Today’s presentation is one of several signs that behind-the-scenes interest in the Palmetto State remains high as Congress and the U.S. Department of Energy try to forge new solutions for spent fuel now stored in pools and casks at the nation’s 104 commercial power reactors.
The nationwide inventory – more than 75,000 tons – was to be buried in a deep repository in Nevada’s Yucca Mountain until that project was halted by the Obama administration.
A Blue Ribbon Commission formed in the wake of that decision suggested that interim storage sites could safely and temporarily be used to store the materials until a permanent solution is found.
Although there are no formal proposals to create a nuclear waste facility in South Carolina, it is an issue that must be evaluated, said Rick McLeod, the executive director of the SRS Community Reuse Organization, an economic development consortium unrelated to Areva’s presentation in Columbia.
“Right now, it’s just a topic that’s out there,” he said. “Everyone’s discussing what it could or could not be, and not just here. A lot of other communities are looking at it, too.”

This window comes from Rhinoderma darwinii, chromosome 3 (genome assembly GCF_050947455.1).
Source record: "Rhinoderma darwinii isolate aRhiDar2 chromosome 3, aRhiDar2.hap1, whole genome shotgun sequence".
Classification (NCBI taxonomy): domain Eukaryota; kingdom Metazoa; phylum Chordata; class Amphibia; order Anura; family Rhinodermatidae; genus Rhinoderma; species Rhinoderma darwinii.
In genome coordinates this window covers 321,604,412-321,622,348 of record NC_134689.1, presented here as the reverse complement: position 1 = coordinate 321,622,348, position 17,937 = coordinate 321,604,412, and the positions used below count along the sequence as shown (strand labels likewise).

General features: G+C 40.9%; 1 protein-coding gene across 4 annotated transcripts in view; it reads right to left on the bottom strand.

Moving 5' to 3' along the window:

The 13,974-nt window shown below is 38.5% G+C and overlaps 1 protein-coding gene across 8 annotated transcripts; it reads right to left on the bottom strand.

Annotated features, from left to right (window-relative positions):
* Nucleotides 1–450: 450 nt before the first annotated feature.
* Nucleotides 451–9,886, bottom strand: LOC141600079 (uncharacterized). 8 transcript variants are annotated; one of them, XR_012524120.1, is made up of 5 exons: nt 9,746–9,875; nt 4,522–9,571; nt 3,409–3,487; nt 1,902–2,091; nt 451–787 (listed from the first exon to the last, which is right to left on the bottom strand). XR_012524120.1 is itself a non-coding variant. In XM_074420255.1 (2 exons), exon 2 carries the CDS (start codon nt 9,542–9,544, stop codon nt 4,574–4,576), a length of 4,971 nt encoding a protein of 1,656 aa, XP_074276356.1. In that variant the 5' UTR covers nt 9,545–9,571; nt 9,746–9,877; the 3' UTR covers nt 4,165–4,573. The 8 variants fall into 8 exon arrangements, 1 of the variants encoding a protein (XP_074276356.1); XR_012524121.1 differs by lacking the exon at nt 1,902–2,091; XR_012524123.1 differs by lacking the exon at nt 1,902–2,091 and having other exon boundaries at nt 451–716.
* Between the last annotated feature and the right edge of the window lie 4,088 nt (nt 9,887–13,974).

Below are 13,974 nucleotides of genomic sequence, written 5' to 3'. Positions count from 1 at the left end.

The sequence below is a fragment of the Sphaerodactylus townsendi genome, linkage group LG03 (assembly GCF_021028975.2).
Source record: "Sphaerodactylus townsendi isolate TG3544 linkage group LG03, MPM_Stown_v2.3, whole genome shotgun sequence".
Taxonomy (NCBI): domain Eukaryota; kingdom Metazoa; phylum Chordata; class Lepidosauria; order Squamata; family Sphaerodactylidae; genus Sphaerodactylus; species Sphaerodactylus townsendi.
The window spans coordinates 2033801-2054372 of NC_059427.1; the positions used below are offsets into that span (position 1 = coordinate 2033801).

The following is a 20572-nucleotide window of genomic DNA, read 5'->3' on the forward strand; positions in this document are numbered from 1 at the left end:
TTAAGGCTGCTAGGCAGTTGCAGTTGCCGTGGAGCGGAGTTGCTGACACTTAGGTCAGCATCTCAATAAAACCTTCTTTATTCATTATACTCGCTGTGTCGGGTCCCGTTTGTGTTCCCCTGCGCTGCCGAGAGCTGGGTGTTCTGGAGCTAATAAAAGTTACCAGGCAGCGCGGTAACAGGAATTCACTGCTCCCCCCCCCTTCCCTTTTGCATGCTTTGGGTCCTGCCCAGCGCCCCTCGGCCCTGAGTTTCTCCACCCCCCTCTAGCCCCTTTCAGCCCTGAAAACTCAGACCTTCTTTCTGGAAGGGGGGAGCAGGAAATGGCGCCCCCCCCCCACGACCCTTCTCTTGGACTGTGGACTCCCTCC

McLeod’s group launched a $200,000 study in June to explore Savannah River Site’s potential role in spent nuclear fuel solutions and the role of surrounding counties.
The Blue Ribbon Commission also recommended avoiding forcing nuclear waste on communities where it is not wanted and devising a more cooperative siting process that involves communities supportive of spent fuel projects.
Part of the group’s study focuses on such questions, he said.
“If something were to go forward on this end of the back fuel cycle, we’d like to know what the communities may want in – and maybe incentive isn’t the right word – but equity. We’re trying to find out what it would take to be a host community.”
McLeod said his organization’s study, due for release in early 2013, is not part of any vision Areva might share with state officials.
“There’s no correlation right now,” he said. “They’re not tied to what our study does and we’re not tied to what Areva’s doing.”
The nationwide inventory of 75,000 tons of stockpiled spent fuel could expand to 150,000 tons by 2050, even if no more reactors are built, the DOE said.